Visiting Singapore – A City Guide

Visiting Singapore – A City Guide was originally published as Singapore Guide on IHG

visiting Singapore, Gardens by the Bay

Visiting Singapore? Gardens by the Bay is one of the top attractions

Modern, prosperous and dynamic, Singapore is a global hub for finance, high-tech industry and international trade. If you’re visiting on holiday, it’s a shopper’s haven and a foodie’s dream, with gleaming malls and a legendary food scene that takes in everything from Chinese, Malay and Indian street food to sophisticated fine-dining restaurants.

If you’ve an urge to explore, you can discover the island’s multicultural heritage in Chinatown, Little India, Kampong Glam and the grand colonial buildings of the Civic District. You’ll also find plenty of beachside activities, rainforest parks, a thriving arts scene and 21st-century attractions like Gardens By The Bay.

Visiting Singapore: city layout

Shaped like a diamond, Singapore combines towering skyscrapers, traditional communities and modern waterfront developments.

Restored 19th-century colonial buildings are clustered in the city and Civic District near the Singapore River, with Chinatown close by. Little India and Kampong Glam are found to the north of the city and head east for the popular local suburbs of Geylang and Joo Chiat.

There’s an extensive network of nature reserves and parks throughout the island. Holidaymakers are drawn to islands such as Pulau Ubin for nature trails and bike tracks as well as Sentosa island, connected to central Singapore via a bridge, for seaside entertainment and theme parks.

Top attractions in Singapore

The beautifully landscaped Gardens By The Bay is home to the Cloud Forest and Flower Dome greenhouses, filled with blooms from across the world. Don’t miss the OCBC Skyway, a walkway set among 18 ‘supertree’ sculptures, which comes alive after dark with a magical light display.

For a relaxing day out, head to Sentosa island to soak up the sun on the beach, enjoy a leisurely round of golf or brave the thrilling rides at the Universal Studios Singapore theme park.

Singapore Zoo is home to white tigers, honey-loving sun bears and African lions. You can spot the giant pandas, Kai Kai and Jia Jia, at the River Safari, or nocturnal leopards on the Night Safari.

For a bird’s eye view of Singapore head to the Singapore Flyer, a 165-metre observation wheel with 360-degree views of the island.

The concierge recommends…

  • A walk around Marina Bay to enjoy the city’s night lights.
  • A stroll through the Singapore Botanic Gardens, a UNESCO World Heritage Site housing lush themed gardens with more than 1,000 species of orchid.
  • food tour through the well-loved haunts in Chinatown, Geylang Serai, Joo Chiat or Kampong Glam.
  • A visit to Pulau Ubin, a kampong (traditional) village off the coast near Changi Airport.
  • Booking tickets for a traditional dance performance, a play or a concert at the iconic Esplanade arts centre.

Hotels in Singapore

For your stay in Singapore there are hotels that will suit every budget and travel need. The city’s efficient transport system makes travelling around a breeze, and it’s easy to find hotels within walking distance of a train station.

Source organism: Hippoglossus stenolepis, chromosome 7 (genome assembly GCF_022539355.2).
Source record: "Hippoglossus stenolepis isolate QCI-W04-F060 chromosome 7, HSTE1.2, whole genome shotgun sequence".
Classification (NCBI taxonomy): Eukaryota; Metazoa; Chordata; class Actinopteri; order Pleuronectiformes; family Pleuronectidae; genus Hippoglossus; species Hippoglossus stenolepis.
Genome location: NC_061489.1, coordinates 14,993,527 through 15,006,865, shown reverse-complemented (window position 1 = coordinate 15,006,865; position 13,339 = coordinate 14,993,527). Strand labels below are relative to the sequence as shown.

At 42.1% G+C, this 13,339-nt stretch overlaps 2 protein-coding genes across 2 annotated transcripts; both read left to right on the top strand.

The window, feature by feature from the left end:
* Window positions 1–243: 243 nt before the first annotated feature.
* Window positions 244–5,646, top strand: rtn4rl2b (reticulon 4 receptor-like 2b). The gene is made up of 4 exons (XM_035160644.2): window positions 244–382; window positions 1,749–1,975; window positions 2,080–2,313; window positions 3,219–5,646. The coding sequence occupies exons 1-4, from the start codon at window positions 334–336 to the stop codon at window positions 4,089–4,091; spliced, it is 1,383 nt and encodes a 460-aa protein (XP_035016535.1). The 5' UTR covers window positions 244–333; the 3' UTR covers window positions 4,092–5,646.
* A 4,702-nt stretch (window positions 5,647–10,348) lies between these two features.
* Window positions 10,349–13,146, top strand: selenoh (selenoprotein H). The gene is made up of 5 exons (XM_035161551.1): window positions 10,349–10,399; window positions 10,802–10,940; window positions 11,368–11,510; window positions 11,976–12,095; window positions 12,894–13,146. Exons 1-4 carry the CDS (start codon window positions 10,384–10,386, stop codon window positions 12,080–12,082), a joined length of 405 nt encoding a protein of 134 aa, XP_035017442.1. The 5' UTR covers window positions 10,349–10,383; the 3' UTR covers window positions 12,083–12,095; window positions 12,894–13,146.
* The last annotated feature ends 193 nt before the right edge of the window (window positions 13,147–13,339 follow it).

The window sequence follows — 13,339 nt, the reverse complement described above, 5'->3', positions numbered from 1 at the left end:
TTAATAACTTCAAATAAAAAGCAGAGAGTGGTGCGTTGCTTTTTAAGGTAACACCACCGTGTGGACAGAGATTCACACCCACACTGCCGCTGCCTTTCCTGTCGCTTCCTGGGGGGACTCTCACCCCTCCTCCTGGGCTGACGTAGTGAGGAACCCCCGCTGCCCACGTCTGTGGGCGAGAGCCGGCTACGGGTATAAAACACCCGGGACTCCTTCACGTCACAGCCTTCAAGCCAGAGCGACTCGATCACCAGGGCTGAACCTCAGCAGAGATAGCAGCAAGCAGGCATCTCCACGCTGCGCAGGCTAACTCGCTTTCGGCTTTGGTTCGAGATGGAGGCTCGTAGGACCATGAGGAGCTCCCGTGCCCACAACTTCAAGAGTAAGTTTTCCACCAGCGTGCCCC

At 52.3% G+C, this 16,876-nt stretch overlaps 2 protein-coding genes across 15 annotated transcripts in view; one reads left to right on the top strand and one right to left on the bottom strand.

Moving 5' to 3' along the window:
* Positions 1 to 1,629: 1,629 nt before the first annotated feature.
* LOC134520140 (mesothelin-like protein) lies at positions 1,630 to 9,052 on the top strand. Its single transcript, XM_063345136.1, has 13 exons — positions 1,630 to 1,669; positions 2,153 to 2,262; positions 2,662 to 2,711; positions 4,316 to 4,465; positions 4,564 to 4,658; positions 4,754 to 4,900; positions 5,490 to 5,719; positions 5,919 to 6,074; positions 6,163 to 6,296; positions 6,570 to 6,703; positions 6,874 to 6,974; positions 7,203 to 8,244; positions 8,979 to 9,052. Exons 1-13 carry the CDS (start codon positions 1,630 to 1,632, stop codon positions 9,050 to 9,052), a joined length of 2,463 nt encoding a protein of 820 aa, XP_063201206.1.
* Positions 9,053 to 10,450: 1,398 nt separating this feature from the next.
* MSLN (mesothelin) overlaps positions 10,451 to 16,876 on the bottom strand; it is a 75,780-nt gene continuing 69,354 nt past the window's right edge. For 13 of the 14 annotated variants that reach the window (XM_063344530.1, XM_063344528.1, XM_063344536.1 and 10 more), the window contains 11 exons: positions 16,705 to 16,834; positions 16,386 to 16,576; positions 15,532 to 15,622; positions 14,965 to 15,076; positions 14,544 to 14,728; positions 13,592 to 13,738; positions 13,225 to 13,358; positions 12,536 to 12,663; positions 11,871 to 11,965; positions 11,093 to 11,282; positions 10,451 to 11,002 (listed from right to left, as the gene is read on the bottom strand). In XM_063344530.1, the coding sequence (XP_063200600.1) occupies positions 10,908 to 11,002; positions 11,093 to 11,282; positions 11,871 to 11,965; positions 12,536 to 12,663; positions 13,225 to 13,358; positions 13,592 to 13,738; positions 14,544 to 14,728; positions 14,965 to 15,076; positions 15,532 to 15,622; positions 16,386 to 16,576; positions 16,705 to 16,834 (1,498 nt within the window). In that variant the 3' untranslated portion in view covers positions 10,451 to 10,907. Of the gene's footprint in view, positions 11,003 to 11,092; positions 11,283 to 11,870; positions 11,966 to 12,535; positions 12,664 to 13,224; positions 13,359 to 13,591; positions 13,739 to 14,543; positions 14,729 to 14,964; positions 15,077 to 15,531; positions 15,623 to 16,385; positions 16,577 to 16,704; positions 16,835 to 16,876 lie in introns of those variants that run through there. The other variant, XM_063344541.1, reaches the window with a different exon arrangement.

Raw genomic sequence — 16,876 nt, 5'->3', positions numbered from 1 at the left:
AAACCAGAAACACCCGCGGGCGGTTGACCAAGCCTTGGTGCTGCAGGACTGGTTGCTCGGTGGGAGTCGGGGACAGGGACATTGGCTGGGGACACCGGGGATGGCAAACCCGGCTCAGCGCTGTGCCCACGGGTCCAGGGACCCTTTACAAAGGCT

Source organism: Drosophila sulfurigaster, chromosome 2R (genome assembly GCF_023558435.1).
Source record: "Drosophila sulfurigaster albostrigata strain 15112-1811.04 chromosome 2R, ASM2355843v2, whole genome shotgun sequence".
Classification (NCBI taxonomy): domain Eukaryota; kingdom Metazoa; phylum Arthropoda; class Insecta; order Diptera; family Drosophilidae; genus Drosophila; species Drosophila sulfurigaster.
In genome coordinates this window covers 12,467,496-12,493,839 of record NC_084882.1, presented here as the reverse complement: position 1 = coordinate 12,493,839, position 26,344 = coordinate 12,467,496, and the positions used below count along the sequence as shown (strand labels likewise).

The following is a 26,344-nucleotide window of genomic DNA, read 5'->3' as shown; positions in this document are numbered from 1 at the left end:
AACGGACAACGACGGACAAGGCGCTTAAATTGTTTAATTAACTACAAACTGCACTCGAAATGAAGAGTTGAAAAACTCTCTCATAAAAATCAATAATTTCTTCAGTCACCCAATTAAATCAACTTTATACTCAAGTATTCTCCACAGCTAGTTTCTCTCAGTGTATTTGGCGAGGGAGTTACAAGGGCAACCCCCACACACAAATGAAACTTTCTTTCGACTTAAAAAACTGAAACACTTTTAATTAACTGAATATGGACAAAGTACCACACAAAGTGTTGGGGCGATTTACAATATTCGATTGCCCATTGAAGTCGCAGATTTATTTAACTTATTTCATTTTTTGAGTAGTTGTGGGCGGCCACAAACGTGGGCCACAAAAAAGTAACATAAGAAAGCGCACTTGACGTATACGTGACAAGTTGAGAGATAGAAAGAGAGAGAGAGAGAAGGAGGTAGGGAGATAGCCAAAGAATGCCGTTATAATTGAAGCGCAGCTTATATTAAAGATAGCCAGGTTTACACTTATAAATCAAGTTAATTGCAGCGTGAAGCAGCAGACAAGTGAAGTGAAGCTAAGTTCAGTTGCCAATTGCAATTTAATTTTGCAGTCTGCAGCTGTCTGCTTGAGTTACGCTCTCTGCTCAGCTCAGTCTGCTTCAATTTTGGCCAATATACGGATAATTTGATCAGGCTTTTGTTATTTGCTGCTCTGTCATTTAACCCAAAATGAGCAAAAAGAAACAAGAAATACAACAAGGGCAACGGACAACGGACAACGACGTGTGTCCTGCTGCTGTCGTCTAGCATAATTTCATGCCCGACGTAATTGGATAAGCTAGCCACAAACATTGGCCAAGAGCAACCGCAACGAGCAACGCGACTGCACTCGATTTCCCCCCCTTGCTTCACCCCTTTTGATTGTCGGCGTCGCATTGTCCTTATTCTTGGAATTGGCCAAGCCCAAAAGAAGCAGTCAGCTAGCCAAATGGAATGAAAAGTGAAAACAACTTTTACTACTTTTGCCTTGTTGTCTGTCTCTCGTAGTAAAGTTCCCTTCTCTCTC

If you want to be in the thick of the action, pick a central location like Orchard Road, Singapore’s most famous shopping street, or close to the energetic nightlife hubs around Clarke Quay, Robertson Quay or Club Street. For a budget hotel in Singapore you’ll find good choices in Little India and Kampong Glam.

Singapore hotels in the central business district (CBD) or at Bugis, Outram Road and North Bridge Road are good for business travellers, with plenty of entertainment nearby.

Families might appreciate the quieter residential areas with easy access to the centre, like Tiong Bahru and River Valley, or a beachside retreat on Sentosa.

Eating Out in Singapore

Katong Laksa, Singapore Cuisine

Singapore Katong Laksa by Jpatokal, wiki Commons

Singapore’s culinary scene lies at the heart of local life. Choices range from Chinese, Indian and Asian street food at budget-friendly hawker centres in Maxwell Road, Lau Pa Sat and Tiong Bahru Market to award winning fine-dining restaurants like Restaurant Andre or Tippling Club.

For a special night out, try a rooftop restaurant such as Stellar at 1-Altitude to enjoy panoramic city views while you feast on modern European or Asian fare.

If you’re looking for an authentic Singaporean experience, BonAppetour organises trips to local families’ homes for a traditional meal, as well as gourmet cooking classes.

The chef recommends…

  • Chilli Crab: Sweet, savoury and spicy, this dish is prepared by stir-frying crabs in tomato and chilli sauce. Best eaten with fried mantous (Chinese buns).
  • Hainanese Chicken Rice: Steamed chicken, rice cooked in rich chicken broth and cucumber slices make up this beloved national dish. Spicy chilli and ginger paste is the perfect accompaniment.
  • Laksa: This delicious Peranakan soup consists of rice noodles, spices and seafood cooked in creamy coconut milk.
  • Bah Kut Teh or “meat bone tea”, prepared by simmering pork ribs in broth filled with herbs and spices.

Shopping in Singapore

Singapore’s vibrant local shopping streets and glitzy international malls should satisfy even the most demanding of shoppers.